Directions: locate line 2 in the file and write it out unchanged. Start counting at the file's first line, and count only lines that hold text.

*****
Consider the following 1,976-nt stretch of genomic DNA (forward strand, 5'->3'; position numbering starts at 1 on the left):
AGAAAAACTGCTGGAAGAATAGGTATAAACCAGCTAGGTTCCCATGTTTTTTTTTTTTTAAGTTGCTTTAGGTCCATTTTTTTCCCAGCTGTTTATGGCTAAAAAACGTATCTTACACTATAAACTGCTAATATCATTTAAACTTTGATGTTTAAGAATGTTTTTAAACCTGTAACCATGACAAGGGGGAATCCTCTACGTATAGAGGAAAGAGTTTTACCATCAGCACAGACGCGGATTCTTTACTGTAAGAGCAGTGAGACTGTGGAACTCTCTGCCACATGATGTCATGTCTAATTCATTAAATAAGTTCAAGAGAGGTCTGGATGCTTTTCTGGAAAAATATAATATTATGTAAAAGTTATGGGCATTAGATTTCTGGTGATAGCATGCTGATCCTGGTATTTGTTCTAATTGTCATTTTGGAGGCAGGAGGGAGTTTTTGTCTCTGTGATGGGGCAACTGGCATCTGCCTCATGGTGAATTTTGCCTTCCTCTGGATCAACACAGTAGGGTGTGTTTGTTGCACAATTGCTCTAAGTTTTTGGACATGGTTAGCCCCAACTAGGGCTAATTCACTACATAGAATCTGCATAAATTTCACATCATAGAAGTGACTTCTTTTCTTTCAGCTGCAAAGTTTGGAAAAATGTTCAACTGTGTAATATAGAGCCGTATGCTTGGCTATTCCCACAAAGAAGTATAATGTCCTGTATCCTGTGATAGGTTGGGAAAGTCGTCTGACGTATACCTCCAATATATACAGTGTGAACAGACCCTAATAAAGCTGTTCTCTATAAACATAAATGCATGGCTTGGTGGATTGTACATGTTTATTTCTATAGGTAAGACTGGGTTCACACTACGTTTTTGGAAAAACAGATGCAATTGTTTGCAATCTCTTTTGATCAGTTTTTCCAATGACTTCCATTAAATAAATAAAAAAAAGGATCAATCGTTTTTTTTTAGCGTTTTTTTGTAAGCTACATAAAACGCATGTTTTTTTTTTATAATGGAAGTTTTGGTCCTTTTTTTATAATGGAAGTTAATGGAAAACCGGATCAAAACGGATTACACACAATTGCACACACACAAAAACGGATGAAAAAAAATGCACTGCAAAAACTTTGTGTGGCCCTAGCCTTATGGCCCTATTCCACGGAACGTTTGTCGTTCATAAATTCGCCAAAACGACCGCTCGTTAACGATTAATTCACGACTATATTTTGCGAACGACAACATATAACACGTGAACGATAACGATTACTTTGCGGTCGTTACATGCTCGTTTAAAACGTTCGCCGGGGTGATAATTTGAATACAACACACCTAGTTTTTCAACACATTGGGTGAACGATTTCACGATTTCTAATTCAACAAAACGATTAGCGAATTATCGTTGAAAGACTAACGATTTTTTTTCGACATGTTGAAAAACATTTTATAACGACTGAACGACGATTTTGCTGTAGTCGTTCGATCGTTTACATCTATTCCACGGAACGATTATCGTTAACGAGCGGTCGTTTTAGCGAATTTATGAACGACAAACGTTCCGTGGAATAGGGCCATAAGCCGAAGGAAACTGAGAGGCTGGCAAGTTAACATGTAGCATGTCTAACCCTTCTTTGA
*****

AGAAAAACTGCTGGAAGAATAGGTATAAACCAGCTAGGTTCCCATGTTTTTTTTTTTTTAAGTTGCTTTAGGTCCATTTTTTTCCCAGCTGTTTATGGCTAAAAAACGTATCTTACACTATAAACTGCTAATATCATTTAAACTTTGATGTTTAAGAATGTTTTTAAACCTGTAACCATGACAAGGGGGAATCCTCTACGTATAGAGGAAAGAGTTTTACCATCAGCACAGACGCGGATTCTTTACTGTAAGAGCAGTGAGACTGTGGAACTCTCTGCCACATGATGTCATGTCTAATTCATTAAATAAGTTCAAGAGAGGTCTGGATGCTTTTCTGGAAAAATATAATATTATGTAAAAGTTATGGGCATTAGATTTCTGGTGATAGCATGCTGATCCTGGTATTTGTTCTAATTGTCATTTTGGAGGCAGGAGGGAGTTTTTGTCTCTGTGATGGGGCAACTGGCATCTGCCTCATGGTGAATTTTGCCTTCCTCTGGATCAACACAGTAGGGTGTGTTTGTTGCACAATTGCTCTAAGTTTTTGGACATGGTTAGCCCCAACTAGGGCTAATTCACTACATAGAATCTGCATAAATTTCACATCATAGAAGTGACTTCTTTTCTTTCAGCTGCAAAGTTTGGAAAAATGTTCAACTGTGTAATATAGAGCCGTATGCTTGGCTATTCCCACAAAGAAGTATAATGTCCTGTATCCTGTGATAGGTTGGGAAAGTCGTCTGACGTATACCTCCAATATATACAGTGTGAACAGACCCTAATAAAGCTGTTCTCTATAAACATAAATGCATGGCTTGGTGGATTGTACATGTTTATTTCTATAGGTAAGACTGGGTTCACACTACGTTTTTGGAAAAACAGATGCAATTGTTTGCAATCTCTTTTGATCAGTTTTTCCAATGACTTCCATTAAATAAATAAAAAAAAGGATCAATCGTTTTTTTTTAGCGTTTTTTTGTAAGCTACATAAAACGCATGTTTTTTTTTTATAATGGAAGTTTTGGTCCTTTTTTTATAATGGAAGTTAATGGAAAACCGGATCAAAACGGATTACACACAATTGCACACACACAAAAACGGATGAAAAAAAATGCACTGCAAAAACTTTGTGTGGCCCTAGCCTTATGGCCCTATTCCACGGAACGTTTGTCGTTCATAAATTCGCCAAAACGACCGCTCGTTAACGATTAATTCACGACTATATTTTGCGAACGACAACATATAACACGTGAACGATAACGATTACTTTGCGGTCGTTACATGCTCGTTTAAAACGTTCGCCGGGGTGATAATTTGAATACAACACACCTAGTTTTTCAACACATTGGGTGAACGATTTCACGATTTCTAATTCAACAAAACGATTAGCGAATTATCGTTGAAAGACTAACGATTTTTTTTCGACATGTTGAAAAACATTTTATAACGACTGAACGACGATTTTGCTGTAGTCGTTCGATCGTTTACATCTATTCCACGGAACGATTATCGTTAACGAGCGGTCGTTTTAGCGAATTTATGAACGACAAACGTTCCGTGGAATAGGGCCATAAGCCGAAGGAAACTGAGAGGCTGGCAAGTTAACATGTAGCATGTCTAACCCTTCTTTGA